February 5, 2010
Two postings appeared online today concerning El Salvador, and both concerned the corrosive influence of power in denying potable water to ordinary people.
My 2007 novel, Blood of Paradise, dealt with corruption and water in present-day El Salvador. My upcoming novel, Do They Know I'm Running?, also addresses the current state of affairs in Central America, though more through the lens of crime and immigration.
The first article appeared in the Guardian, and is an op ed piece addressing the cynical use of provisions within CAFTA by Canadian mining conglomerate Pacific Rim to strong-arm El Salvador into either granting gold mining rights or paying up to $100 million for saying no.
The government's rejection of the plan first came during the regime of conservative president Tony Saca, though it's unclear whether his rejection resulted from environmental concerns or the desire to help cronies rake in a windfall by shorting Pacific Rim's stock.
New president Mauricio Funes has stood by the rejection, basing his position in part on the report of an independent geologist regarding the potential negative impact on groundwater the mining project would cause.
But CAFTA permits multinational corporations to ignore domestic courts and go to an international tribunal set up through the World Bank, claiming damages for "lost profits" even when the host country rejects the plan on environmental or other grounds. The U.S. defended itself against a similar lawsuit in recent years, but poor, cash-strapped El Salvador stands a good chance of being bulldozed.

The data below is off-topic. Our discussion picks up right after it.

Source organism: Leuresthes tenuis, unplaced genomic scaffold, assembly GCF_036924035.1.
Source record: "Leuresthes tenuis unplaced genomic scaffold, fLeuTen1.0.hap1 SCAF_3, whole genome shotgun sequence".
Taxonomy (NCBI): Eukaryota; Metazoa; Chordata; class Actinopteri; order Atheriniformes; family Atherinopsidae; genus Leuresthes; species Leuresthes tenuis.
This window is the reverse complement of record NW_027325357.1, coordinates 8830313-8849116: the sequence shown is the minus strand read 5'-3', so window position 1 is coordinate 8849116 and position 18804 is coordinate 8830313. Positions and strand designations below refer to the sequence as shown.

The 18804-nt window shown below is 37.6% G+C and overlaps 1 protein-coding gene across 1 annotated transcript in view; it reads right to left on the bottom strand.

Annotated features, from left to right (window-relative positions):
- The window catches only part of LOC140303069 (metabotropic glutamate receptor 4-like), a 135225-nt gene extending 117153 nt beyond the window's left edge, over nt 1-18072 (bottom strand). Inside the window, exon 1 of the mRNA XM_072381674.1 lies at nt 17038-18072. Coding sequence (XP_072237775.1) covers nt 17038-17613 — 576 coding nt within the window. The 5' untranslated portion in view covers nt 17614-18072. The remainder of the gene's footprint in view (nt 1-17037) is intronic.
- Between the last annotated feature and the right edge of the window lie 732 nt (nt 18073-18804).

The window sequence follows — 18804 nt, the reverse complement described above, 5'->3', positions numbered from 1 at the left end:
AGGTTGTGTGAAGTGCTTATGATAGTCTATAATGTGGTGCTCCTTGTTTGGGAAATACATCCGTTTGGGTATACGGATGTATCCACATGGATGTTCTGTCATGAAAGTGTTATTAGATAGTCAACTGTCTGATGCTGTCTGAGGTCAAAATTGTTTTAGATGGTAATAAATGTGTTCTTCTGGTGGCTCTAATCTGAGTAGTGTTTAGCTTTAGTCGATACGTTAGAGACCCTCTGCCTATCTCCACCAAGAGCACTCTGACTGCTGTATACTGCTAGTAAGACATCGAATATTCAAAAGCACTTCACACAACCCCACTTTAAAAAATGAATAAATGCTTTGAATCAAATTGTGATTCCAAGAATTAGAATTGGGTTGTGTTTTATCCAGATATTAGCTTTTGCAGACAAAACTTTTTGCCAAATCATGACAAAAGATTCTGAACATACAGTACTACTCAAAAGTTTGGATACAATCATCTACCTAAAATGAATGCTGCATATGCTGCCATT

As this op ed piece notes, and I have discussed on this website, the mining project has also been the cause of at least three extra-judicial murders, one of a woman who was eight months pregnant.
The second article appeared on Tim Muth's El Salvador Blog, one of my favorite venues for news about El Salvador. (Tim belongs to a Lutheran church in Wisconsin that has a sister church relationship with the community of Tonacatapeque.) Today he offered links to two online videos concerning two recently released documentaries on water issues in El Salavador. As Tim states in his set-up, quoting journalist/filmmaker Jason Wallach:
El Salvador receives 3 times as much water in rainfall as what its 6 million inhabitants consume annually, yet 40% of Salvadorans do not enjoy potable water in their homes.
The clips on Tim's blog are well worth watching, and the documentaries they promote deserve a wider audience than I'm afraid they'll gain.
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